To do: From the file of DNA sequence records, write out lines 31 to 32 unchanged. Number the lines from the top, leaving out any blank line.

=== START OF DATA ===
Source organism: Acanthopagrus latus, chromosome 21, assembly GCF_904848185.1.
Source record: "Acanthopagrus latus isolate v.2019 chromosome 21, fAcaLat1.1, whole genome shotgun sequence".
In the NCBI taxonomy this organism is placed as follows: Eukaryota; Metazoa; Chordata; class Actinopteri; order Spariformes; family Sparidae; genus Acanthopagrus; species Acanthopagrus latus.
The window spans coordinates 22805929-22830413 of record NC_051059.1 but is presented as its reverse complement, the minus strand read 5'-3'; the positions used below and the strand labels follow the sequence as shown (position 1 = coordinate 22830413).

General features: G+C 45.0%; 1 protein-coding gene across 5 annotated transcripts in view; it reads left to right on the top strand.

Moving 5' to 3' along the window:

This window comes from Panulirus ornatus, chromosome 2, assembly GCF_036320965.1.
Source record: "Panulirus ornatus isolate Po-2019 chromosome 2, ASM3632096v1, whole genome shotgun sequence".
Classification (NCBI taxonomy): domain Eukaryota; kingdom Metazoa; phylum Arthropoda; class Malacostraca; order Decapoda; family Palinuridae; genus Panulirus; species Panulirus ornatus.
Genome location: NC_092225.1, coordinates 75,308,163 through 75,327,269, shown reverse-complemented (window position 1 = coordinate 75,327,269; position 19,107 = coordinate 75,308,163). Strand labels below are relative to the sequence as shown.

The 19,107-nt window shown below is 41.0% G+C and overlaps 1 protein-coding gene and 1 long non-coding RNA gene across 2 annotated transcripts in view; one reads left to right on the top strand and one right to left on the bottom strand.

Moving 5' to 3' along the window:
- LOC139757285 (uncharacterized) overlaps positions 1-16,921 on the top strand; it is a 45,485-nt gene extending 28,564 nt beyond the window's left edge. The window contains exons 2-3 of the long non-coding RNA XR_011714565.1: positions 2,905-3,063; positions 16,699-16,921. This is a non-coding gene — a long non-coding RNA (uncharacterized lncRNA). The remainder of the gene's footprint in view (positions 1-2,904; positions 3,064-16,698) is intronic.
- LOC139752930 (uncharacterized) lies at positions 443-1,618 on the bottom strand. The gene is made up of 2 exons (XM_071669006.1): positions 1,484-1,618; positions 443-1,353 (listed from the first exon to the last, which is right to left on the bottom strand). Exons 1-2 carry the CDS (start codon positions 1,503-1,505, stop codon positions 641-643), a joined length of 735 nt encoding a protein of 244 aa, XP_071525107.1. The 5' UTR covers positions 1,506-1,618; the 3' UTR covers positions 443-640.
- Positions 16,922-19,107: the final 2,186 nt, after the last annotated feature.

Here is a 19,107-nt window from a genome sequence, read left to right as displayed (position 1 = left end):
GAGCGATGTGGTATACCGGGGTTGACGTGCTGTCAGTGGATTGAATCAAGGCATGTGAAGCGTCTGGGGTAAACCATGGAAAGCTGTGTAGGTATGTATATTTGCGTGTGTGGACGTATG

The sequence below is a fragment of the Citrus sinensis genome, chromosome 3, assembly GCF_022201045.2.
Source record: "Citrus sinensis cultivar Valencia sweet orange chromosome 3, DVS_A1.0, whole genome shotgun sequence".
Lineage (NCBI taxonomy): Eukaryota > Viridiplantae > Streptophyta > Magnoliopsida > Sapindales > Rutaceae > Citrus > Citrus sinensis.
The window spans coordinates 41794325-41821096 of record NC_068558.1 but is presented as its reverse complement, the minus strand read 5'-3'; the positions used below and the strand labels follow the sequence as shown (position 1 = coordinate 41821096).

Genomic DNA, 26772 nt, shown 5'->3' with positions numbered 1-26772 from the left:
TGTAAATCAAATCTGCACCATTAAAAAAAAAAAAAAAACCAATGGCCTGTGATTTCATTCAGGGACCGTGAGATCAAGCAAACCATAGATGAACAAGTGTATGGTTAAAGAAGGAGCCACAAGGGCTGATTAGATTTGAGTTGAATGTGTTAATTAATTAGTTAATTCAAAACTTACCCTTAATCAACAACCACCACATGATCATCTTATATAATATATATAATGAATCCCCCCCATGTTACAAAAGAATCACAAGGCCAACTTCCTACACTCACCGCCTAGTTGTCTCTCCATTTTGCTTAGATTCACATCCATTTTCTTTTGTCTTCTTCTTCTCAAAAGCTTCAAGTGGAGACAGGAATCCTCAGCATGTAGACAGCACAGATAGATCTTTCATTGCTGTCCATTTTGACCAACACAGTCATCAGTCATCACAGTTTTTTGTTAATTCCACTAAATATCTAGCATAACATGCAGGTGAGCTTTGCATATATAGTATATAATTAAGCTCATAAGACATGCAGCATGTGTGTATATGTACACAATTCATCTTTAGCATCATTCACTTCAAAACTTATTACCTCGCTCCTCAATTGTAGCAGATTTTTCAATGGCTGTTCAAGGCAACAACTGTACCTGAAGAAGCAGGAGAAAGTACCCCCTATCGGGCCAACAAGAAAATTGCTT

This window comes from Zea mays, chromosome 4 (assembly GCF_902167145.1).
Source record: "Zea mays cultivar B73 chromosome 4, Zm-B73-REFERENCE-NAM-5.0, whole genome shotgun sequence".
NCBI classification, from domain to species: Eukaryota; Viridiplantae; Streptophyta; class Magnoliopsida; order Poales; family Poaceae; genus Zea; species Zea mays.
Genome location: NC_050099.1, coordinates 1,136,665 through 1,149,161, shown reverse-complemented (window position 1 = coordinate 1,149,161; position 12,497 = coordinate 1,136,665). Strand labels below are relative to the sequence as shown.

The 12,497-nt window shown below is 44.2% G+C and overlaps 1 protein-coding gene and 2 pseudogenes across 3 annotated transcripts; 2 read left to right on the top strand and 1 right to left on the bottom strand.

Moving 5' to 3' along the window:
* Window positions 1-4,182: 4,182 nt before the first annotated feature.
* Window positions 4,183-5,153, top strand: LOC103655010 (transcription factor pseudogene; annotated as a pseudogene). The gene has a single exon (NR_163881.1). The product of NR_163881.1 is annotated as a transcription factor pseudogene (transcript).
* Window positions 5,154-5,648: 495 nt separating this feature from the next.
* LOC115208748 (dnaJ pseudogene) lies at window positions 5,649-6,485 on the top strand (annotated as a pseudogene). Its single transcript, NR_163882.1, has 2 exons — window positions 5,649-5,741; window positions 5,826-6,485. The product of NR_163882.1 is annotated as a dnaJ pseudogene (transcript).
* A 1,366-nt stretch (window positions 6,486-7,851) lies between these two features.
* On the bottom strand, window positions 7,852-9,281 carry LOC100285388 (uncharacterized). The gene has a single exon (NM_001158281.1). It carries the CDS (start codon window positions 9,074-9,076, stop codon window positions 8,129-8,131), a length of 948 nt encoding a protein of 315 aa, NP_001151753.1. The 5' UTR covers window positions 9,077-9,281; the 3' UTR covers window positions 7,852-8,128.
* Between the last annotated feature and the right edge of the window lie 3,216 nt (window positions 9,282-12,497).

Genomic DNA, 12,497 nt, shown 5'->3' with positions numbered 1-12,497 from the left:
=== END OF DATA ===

* Window positions 4,183-5,153, top strand: LOC103655010 (transcription factor pseudogene; annotated as a pseudogene). The gene has a single exon (NR_163881.1). The product of NR_163881.1 is annotated as a transcription factor pseudogene (transcript).
* Window positions 5,154-5,648: 495 nt separating this feature from the next.